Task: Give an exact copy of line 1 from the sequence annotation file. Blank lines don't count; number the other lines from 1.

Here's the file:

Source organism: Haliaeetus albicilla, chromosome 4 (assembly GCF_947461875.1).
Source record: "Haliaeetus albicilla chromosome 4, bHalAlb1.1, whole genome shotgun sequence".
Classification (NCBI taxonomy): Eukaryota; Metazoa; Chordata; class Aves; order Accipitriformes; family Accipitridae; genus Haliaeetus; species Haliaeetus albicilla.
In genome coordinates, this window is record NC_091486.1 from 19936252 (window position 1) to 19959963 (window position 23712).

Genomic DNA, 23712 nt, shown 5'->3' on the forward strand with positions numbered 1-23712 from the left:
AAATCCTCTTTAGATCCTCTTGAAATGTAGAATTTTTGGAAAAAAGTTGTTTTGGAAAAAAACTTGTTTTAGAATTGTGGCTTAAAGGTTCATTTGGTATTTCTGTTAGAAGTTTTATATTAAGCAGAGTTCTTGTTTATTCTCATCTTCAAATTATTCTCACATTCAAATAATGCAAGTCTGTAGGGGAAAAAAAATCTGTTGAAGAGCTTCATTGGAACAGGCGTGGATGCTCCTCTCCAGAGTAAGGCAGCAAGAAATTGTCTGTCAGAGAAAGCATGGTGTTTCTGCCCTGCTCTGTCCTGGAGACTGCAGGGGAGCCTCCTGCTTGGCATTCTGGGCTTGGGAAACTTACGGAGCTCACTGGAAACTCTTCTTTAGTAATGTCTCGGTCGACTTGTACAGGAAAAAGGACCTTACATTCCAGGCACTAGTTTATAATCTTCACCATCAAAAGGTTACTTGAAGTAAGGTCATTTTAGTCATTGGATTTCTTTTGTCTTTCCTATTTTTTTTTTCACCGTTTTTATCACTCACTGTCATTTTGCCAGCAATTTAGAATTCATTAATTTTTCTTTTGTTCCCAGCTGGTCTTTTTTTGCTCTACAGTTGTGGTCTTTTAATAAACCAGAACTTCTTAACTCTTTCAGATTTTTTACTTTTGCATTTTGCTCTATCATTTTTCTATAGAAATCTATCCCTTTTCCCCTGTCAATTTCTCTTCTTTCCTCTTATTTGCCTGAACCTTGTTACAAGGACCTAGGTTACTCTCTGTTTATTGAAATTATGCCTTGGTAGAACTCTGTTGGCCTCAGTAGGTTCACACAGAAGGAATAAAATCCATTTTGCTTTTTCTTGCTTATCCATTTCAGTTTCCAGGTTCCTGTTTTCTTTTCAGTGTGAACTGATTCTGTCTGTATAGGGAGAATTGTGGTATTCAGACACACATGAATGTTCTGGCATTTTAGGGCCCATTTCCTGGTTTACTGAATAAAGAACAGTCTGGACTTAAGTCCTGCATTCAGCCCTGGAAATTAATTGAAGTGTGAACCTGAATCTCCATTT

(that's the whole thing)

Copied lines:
Source organism: Haliaeetus albicilla, chromosome 4 (assembly GCF_947461875.1).